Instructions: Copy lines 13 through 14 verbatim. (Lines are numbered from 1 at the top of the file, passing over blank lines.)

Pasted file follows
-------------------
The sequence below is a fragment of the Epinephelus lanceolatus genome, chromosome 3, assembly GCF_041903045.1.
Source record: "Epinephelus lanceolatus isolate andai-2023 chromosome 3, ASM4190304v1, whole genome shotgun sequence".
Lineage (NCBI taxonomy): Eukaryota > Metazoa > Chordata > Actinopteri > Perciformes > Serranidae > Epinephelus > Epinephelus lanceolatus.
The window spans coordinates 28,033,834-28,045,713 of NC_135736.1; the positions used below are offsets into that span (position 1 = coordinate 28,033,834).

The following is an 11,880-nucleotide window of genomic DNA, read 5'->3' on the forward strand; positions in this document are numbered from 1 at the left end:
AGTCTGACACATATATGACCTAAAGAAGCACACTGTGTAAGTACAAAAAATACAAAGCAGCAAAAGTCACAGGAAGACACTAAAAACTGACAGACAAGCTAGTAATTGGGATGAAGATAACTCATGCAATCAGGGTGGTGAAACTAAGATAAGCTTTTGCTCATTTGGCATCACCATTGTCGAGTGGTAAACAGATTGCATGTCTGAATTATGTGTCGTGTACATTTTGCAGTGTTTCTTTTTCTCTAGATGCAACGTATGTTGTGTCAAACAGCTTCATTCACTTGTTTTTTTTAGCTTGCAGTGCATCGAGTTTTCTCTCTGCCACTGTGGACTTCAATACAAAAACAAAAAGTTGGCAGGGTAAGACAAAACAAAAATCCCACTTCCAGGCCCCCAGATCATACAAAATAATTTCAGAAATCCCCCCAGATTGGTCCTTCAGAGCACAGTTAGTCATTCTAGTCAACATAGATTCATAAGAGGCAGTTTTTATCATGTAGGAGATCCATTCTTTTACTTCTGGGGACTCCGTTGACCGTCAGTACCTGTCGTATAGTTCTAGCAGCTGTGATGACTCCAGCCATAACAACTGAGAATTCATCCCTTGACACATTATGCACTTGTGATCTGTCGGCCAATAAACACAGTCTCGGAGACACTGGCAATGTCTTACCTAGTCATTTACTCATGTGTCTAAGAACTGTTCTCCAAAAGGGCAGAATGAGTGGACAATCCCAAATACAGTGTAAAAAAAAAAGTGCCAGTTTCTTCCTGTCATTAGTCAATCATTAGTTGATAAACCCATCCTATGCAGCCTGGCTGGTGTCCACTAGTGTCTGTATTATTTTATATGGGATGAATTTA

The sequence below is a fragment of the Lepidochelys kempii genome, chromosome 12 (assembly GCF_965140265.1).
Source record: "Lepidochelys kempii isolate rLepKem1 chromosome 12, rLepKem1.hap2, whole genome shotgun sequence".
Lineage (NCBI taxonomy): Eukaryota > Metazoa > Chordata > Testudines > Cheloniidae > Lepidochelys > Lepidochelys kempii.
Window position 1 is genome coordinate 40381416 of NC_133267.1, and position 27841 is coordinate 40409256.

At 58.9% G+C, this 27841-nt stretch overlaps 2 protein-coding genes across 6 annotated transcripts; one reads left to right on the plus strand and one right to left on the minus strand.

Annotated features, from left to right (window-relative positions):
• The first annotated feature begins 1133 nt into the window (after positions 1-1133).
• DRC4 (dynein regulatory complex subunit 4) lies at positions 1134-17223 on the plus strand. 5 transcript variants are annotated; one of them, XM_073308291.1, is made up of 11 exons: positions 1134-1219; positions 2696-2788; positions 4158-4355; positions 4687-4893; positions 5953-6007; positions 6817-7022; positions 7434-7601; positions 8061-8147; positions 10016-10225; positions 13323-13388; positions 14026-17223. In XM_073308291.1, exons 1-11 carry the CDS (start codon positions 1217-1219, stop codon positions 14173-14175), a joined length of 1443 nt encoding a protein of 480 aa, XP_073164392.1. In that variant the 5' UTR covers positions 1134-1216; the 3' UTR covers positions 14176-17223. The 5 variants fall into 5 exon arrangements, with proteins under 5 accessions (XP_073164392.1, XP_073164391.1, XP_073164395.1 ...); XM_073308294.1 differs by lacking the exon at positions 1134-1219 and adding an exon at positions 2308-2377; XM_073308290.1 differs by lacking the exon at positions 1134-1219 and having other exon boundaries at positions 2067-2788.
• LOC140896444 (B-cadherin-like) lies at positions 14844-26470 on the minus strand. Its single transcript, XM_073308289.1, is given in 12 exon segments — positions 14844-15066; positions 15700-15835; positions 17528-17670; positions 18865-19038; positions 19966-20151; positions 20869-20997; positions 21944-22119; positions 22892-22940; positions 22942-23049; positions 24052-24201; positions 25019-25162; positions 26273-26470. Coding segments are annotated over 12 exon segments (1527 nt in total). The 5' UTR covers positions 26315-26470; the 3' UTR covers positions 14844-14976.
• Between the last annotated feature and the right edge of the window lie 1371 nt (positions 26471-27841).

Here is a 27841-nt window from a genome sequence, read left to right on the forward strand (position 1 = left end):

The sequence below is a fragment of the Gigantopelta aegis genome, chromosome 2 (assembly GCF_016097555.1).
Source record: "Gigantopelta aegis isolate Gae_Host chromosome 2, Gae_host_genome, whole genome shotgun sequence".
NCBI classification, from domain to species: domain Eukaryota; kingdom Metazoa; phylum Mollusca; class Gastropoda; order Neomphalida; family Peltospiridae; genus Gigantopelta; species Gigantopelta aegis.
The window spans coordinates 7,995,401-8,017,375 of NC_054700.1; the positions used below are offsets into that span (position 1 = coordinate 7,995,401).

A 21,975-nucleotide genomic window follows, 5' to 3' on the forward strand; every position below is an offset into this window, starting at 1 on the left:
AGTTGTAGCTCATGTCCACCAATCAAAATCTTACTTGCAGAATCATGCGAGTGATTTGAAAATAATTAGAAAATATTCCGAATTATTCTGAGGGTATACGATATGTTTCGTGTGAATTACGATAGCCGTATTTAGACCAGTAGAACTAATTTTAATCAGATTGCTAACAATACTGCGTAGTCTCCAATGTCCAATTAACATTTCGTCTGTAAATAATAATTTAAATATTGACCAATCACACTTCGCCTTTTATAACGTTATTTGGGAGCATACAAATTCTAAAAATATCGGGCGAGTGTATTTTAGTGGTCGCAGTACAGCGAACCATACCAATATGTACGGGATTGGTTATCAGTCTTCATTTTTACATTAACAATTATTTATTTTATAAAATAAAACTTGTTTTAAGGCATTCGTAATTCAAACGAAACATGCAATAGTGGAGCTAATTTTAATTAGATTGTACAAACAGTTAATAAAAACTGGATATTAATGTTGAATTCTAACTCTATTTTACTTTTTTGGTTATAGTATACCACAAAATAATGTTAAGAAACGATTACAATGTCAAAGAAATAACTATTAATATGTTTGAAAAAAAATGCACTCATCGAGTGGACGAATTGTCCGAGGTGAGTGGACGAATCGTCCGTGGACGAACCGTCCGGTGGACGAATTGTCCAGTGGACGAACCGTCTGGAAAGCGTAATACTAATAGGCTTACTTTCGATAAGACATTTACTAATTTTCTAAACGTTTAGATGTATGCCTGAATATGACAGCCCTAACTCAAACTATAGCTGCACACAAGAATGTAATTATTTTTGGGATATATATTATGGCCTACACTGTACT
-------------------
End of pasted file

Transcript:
• The first annotated feature begins 1133 nt into the window (after positions 1-1133).
• DRC4 (dynein regulatory complex subunit 4) lies at positions 1134-17223 on the plus strand. 5 transcript variants are annotated; one of them, XM_073308291.1, is made up of 11 exons: positions 1134-1219; positions 2696-2788; positions 4158-4355; positions 4687-4893; positions 5953-6007; positions 6817-7022; positions 7434-7601; positions 8061-8147; positions 10016-10225; positions 13323-13388; positions 14026-17223. In XM_073308291.1, exons 1-11 carry the CDS (start codon positions 1217-1219, stop codon positions 14173-14175), a joined length of 1443 nt encoding a protein of 480 aa, XP_073164392.1. In that variant the 5' UTR covers positions 1134-1216; the 3' UTR covers positions 14176-17223. The 5 variants fall into 5 exon arrangements, with proteins under 5 accessions (XP_073164392.1, XP_073164391.1, XP_073164395.1 ...); XM_073308294.1 differs by lacking the exon at positions 1134-1219 and adding an exon at positions 2308-2377; XM_073308290.1 differs by lacking the exon at positions 1134-1219 and having other exon boundaries at positions 2067-2788.